Although the future is unpredictable, governments worldwide must be agile to cope with the changes seen today in the metaverse and cryptocurrencies, a UAE minister said at the opening session of the first day of the World Government Summit (WGS).
“Preparing for the future makes you part of it; ignoring the future makes you at the loss of it,” Mohammad Abdulla Al Gergawi, Minister of Cabinet Affairs and Chairman of the World Government Summit Organisation, told a group of delegates and senior officials attending the summit.
Al Gergawi added that the speed of change is always bigger than expected, which makes the study of the future, the flexibility of governments and the speed of decision making more important now than ever before.
Over the past two years, the digital economy multiplied eight times to reach $4 trillion, online education grew 11 times, and the speed of developing vaccines decreased from six years to 100 days.
Global inflation quadrupled over the last two years, while natural disasters due to climate change tripled over last decades.
“What happened in the last two years exceeded the changes we have witnessed in the last decade. The changes happening in the future will be even faster,” said Al Gergawi.
He urged governments to solidify their partnerships with the private sector, which are “no longer a choice” to ensure the security of world communities and provide a better quality of life.
“Today, major developments for humanity in health, space and science are led by the private sector, which governments often try to catch up to, albeit sometimes too late.”
Governments, he added, must not take anything for granted when it comes to dealing with the future.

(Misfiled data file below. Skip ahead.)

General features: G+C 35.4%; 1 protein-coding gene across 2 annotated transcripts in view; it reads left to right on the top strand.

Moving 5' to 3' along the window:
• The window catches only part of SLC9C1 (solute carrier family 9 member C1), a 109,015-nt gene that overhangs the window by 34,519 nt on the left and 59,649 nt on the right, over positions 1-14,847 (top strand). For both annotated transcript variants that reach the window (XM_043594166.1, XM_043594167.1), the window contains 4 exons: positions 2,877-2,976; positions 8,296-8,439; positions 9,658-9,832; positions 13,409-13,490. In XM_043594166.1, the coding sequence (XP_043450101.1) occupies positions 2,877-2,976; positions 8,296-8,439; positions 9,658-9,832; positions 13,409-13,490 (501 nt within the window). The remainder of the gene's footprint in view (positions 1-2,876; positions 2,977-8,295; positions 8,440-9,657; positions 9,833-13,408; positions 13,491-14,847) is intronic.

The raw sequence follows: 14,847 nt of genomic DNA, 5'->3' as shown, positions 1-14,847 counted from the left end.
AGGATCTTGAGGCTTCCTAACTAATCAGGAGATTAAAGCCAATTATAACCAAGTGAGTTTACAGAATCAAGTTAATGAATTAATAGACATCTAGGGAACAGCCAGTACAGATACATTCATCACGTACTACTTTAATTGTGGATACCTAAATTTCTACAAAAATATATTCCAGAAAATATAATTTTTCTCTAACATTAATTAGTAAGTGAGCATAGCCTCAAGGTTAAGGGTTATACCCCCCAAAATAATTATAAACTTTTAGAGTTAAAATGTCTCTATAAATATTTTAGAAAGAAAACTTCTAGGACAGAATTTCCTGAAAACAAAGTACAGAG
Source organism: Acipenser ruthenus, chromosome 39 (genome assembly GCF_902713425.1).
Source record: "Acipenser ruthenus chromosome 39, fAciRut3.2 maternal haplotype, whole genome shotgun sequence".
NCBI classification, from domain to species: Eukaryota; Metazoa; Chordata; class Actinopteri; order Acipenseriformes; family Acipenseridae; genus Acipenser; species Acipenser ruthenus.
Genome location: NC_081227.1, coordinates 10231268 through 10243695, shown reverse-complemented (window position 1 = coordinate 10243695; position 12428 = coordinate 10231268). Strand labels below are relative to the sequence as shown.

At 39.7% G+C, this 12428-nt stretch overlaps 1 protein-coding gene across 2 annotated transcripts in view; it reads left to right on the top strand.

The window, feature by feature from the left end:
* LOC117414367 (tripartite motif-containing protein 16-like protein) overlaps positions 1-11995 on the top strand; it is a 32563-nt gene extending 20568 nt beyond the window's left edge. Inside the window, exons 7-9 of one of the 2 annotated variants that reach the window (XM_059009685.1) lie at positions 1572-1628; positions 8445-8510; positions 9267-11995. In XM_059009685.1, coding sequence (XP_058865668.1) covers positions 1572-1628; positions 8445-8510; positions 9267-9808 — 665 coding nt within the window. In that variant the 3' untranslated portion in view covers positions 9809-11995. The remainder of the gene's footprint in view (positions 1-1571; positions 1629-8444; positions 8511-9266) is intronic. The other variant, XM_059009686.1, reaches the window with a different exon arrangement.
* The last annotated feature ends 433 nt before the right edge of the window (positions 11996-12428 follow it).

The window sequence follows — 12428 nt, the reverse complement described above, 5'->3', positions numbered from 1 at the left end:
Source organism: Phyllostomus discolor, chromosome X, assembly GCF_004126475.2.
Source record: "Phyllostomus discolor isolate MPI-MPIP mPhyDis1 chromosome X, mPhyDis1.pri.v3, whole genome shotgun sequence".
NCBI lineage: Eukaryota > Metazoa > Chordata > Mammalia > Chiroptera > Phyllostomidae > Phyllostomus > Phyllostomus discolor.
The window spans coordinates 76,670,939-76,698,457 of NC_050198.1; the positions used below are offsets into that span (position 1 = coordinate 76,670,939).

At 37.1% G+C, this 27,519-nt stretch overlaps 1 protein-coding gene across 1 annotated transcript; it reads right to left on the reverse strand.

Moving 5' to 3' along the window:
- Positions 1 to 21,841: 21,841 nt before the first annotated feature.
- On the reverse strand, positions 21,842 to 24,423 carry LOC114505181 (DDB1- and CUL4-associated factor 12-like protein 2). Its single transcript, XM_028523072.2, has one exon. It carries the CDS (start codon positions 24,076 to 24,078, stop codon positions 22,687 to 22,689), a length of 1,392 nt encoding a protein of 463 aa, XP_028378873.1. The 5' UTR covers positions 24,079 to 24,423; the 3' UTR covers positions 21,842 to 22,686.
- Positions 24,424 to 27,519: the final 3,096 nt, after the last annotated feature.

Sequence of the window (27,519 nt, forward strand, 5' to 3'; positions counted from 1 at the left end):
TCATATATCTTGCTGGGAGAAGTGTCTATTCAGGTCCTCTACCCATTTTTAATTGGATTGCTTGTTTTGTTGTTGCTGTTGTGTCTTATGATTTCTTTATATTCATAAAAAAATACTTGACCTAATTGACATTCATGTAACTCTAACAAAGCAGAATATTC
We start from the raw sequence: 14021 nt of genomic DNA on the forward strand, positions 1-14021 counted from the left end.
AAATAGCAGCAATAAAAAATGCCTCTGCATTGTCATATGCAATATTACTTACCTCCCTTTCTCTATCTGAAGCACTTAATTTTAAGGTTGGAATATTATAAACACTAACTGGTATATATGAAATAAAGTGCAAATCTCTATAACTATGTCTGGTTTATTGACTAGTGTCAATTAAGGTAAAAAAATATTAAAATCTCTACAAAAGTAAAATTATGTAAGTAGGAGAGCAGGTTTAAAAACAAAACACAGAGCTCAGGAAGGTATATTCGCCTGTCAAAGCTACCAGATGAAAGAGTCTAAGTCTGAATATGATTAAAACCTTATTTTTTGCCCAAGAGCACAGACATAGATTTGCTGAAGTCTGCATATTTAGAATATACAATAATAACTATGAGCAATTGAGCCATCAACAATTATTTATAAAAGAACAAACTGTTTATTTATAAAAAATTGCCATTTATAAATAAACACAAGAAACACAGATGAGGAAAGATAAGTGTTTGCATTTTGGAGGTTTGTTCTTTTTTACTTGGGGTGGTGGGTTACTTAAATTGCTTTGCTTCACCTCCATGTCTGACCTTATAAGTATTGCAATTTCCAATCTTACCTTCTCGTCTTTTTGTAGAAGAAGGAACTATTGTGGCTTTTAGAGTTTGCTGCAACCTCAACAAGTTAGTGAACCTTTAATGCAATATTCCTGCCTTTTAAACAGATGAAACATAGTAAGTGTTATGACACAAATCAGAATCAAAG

“There are no givens when dealing with the future.”
Two years ago, globalisation was thought to be the world’s fate and that political, economic, and security cooperation deals added stability. “And here we are challenging these beliefs amid an unprecedently polarised world and a war emerging from the heart of Europe,” said Al Gergawi in reference to the Ukraine-Russia crisis.
Although the future holds complexities and surprises, governments should not refrain from searching for answers to arising questions.
Al Gergawi noted that a pandemic was predicted at the 2018 edition of the summit. Two years later, Covid-19 infected more than 480 million people, and the world economy lost $10 trillion.
“Some governments succeeded in dealing with the pandemic, while others failed.”
Al Gergawi said that the summit has provided a platform to discuss the technologies shaping today’s reality over the last eight editions, such as crypto assets worth $2 trillion and the rapid development of the metaverse expected to reach $580 billion by 2024.
This year’s summit will host 14 specialised forums to address metaverse, energy, cryptocurrency, economy, and cybersecurity.
“Understanding and knowing answers to tomorrow’s questions will allow governments to determine opportunities and face challenges,” he noted.
Building a bright future
In a televised speech, Prof Klaus Schwab, Founder and Executive Chairman of the World Economic Forum, stressed that amid the Covid-19 pandemic and clash of world powers, it is the role of governments to look at constructive ways to build a better future for the coming generations.
“History is slowly at a turning point. We do not know the full extent of the systematic and structural changes that will happen, but we do know that energy systems, supply chains and food systems will be deeply affected,” he told the audience.
Schwab urged governments to recognise the potential of the Fourth Industrial Revolution and develop the ethical and political framework to ensure technologies are human-centric and society oriented.
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The future of governments is intrinsically connected, with an urgent need to develop a collaborative response ahead of challenges.
“Despite all the challenges, we have to uphold our responsibility to the next generation. We can only fulfil this through collaboration on a national and international level,” said Schwab.
The two-day summit brings together 4,000 participants and 30 international organisations from 190 countries to discuss future trends and identify challenges and opportunities ahead of governments.